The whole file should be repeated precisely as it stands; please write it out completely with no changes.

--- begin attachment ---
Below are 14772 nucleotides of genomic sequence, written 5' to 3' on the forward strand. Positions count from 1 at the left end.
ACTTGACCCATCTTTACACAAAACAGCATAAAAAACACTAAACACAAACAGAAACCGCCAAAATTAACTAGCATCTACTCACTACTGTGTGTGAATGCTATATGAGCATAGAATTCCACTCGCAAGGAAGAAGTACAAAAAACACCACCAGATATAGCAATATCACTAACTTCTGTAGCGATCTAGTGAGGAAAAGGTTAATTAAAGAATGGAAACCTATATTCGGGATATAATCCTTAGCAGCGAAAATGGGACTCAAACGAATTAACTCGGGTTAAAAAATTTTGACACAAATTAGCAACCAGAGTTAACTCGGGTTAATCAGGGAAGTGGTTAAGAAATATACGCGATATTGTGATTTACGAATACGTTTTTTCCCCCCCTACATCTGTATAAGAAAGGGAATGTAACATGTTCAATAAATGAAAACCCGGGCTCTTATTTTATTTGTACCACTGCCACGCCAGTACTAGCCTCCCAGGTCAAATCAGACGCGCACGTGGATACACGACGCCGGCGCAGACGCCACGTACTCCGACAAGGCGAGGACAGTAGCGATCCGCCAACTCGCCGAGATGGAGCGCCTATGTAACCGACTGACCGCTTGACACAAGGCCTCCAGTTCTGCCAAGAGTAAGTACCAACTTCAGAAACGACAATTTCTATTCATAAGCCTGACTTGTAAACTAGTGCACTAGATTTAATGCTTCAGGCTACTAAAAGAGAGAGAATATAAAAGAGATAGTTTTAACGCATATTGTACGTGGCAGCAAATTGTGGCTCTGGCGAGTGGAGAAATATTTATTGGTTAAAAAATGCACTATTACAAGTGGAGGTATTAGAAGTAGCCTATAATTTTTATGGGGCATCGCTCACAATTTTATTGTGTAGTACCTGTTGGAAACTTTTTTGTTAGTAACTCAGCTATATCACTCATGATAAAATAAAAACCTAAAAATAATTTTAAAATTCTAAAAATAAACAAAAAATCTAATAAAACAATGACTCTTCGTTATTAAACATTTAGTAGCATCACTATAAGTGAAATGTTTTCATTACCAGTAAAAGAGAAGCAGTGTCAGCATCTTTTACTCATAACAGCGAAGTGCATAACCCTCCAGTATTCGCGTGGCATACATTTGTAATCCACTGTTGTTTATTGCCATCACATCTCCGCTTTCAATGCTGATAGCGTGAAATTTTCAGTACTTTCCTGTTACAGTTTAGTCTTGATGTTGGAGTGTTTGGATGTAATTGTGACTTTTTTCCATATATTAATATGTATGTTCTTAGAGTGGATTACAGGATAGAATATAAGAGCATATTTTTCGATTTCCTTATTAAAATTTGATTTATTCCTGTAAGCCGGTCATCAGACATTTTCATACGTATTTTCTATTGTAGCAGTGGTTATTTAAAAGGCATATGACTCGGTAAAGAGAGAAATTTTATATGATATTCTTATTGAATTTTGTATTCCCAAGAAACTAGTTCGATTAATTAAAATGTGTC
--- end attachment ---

Below are 14772 nucleotides of genomic sequence, written 5' to 3' on the forward strand. Positions count from 1 at the left end.
ACTTGACCCATCTTTACACAAAACAGCATAAAAAACACTAAACACAAACAGAAACCGCCAAAATTAACTAGCATCTACTCACTACTGTGTGTGAATGCTATATGAGCATAGAATTCCACTCGCAAGGAAGAAGTACAAAAAACACCACCAGATATAGCAATATCACTAACTTCTGTAGCGATCTAGTGAGGAAAAGGTTAATTAAAGAATGGAAACCTATATTCGGGATATAATCCTTAGCAGCGAAAATGGGACTCAAACGAATTAACTCGGGTTAAAAAATTTTGACACAAATTAGCAACCAGAGTTAACTCGGGTTAATCAGGGAAGTGGTTAAGAAATATACGCGATATTGTGATTTACGAATACGTTTTTTCCCCCCCTACATCTGTATAAGAAAGGGAATGTAACATGTTCAATAAATGAAAACCCGGGCTCTTATTTTATTTGTACCACTGCCACGCCAGTACTAGCCTCCCAGGTCAAATCAGACGCGCACGTGGATACACGACGCCGGCGCAGACGCCACGTACTCCGACAAGGCGAGGACAGTAGCGATCCGCCAACTCGCCGAGATGGAGCGCCTATGTAACCGACTGACCGCTTGACACAAGGCCTCCAGTTCTGCCAAGAGTAAGTACCAACTTCAGAAACGACAATTTCTATTCATAAGCCTGACTTGTAAACTAGTGCACTAGATTTAATGCTTCAGGCTACTAAAAGAGAGAGAATATAAAAGAGATAGTTTTAACGCATATTGTACGTGGCAGCAAATTGTGGCTCTGGCGAGTGGAGAAATATTTATTGGTTAAAAAATGCACTATTACAAGTGGAGGTATTAGAAGTAGCCTATAATTTTTATGGGGCATCGCTCACAATTTTATTGTGTAGTACCTGTTGGAAACTTTTTTGTTAGTAACTCAGCTATATCACTCATGATAAAATAAAAACCTAAAAATAATTTTAAAATTCTAAAAATAAACAAAAAATCTAATAAAACAATGACTCTTCGTTATTAAACATTTAGTAGCATCACTATAAGTGAAATGTTTTCATTACCAGTAAAAGAGAAGCAGTGTCAGCATCTTTTACTCATAACAGCGAAGTGCATAACCCTCCAGTATTCGCGTGGCATACATTTGTAATCCACTGTTGTTTATTGCCATCACATCTCCGCTTTCAATGCTGATAGCGTGAAATTTTCAGTACTTTCCTGTTACAGTTTAGTCTTGATGTTGGAGTGTTTGGATGTAATTGTGACTTTTTTCCATATATTAATATGTATGTTCTTAGAGTGGATTACAGGATAGAATATAAGAGCATATTTTTCGATTTCCTTATTAAAATTTGATTTATTCCTGTAAGCCGGTCATCAGACATTTTCATACGTATTTTCTATTGTAGCAGTGGTTATTTAAAAGGCATATGACTCGGTAAAGAGAGAAATTTTATATGATATTCTTATTGAATTTTGTATTCCCAAGAAACTAGTTCGATTAATTAAAATGTGTC